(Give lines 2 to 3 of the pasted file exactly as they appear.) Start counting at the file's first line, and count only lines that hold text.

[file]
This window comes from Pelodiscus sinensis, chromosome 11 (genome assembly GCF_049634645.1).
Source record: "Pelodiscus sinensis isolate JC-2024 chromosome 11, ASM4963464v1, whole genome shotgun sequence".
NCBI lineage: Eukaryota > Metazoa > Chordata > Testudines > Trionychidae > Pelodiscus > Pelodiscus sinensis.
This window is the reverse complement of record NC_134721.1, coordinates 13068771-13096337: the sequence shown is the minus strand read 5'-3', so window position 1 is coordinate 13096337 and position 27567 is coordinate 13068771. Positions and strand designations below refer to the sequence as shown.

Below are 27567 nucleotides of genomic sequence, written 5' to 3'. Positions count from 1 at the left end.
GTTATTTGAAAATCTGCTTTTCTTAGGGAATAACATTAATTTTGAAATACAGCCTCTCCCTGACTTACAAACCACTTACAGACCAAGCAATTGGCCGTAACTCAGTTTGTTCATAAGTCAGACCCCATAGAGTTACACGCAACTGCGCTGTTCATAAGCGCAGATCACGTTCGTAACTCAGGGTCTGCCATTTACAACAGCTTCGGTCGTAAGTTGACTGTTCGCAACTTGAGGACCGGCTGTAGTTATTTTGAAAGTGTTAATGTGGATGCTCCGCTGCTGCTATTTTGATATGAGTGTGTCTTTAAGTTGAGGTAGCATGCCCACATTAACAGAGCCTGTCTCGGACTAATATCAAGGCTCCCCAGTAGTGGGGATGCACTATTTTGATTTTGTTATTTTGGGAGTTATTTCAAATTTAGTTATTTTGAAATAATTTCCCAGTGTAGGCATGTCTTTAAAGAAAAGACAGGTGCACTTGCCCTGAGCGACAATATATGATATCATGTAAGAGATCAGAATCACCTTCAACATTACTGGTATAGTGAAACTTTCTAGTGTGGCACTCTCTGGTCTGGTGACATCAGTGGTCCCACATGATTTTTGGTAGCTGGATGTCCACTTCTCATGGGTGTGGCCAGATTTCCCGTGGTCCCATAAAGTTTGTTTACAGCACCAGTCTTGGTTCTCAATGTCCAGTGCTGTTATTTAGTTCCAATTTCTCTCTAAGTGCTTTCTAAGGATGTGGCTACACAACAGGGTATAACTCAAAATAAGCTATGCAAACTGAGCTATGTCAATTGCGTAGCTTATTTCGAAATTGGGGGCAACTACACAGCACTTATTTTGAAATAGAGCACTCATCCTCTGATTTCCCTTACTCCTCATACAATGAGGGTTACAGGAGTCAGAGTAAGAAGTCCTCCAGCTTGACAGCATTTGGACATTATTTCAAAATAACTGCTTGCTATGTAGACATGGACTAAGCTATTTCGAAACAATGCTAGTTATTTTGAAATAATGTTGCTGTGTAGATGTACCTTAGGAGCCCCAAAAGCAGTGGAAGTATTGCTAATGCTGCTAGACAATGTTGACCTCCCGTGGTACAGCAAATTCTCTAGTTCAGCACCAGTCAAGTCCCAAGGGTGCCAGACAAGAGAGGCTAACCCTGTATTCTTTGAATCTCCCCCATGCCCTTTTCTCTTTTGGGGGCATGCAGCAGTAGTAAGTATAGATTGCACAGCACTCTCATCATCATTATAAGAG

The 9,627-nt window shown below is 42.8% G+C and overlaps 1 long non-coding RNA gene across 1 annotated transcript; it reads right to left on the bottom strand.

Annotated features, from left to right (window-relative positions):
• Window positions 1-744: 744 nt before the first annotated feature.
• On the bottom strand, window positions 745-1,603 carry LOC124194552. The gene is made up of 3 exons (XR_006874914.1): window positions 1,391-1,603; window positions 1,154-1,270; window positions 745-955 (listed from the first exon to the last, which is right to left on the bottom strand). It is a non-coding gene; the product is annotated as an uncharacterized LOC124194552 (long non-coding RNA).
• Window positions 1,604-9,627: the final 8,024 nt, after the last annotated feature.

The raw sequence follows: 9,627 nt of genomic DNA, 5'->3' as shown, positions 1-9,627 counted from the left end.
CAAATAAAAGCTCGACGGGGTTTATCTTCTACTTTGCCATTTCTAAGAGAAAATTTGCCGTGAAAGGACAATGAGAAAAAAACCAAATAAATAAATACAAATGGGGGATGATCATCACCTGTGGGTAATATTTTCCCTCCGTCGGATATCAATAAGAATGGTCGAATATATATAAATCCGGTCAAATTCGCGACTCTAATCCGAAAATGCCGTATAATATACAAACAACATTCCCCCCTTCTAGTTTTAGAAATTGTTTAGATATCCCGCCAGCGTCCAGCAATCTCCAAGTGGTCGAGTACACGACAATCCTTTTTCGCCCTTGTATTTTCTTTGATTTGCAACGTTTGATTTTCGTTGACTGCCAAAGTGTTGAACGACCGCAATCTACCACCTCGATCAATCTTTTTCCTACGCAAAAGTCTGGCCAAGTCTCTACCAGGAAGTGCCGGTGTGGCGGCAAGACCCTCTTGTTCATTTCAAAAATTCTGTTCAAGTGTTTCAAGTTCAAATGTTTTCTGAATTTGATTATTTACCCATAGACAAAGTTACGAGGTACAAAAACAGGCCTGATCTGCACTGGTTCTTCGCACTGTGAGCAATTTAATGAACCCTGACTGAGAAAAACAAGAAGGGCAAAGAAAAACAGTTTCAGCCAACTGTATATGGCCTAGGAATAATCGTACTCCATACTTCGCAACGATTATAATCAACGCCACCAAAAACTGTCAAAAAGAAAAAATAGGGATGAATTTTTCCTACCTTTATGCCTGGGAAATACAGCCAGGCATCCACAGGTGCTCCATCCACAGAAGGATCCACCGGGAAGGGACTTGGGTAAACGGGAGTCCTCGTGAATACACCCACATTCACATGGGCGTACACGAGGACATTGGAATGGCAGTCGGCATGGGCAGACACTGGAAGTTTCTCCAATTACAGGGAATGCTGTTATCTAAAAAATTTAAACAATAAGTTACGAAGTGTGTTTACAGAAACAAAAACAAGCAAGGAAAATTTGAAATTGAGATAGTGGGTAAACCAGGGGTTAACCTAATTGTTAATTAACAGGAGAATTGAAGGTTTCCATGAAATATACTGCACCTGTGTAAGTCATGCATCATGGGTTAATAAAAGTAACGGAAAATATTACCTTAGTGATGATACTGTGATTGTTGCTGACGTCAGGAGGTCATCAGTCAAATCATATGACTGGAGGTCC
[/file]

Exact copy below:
Source record: "Pelodiscus sinensis isolate JC-2024 chromosome 11, ASM4963464v1, whole genome shotgun sequence".
NCBI lineage: Eukaryota > Metazoa > Chordata > Testudines > Trionychidae > Pelodiscus > Pelodiscus sinensis.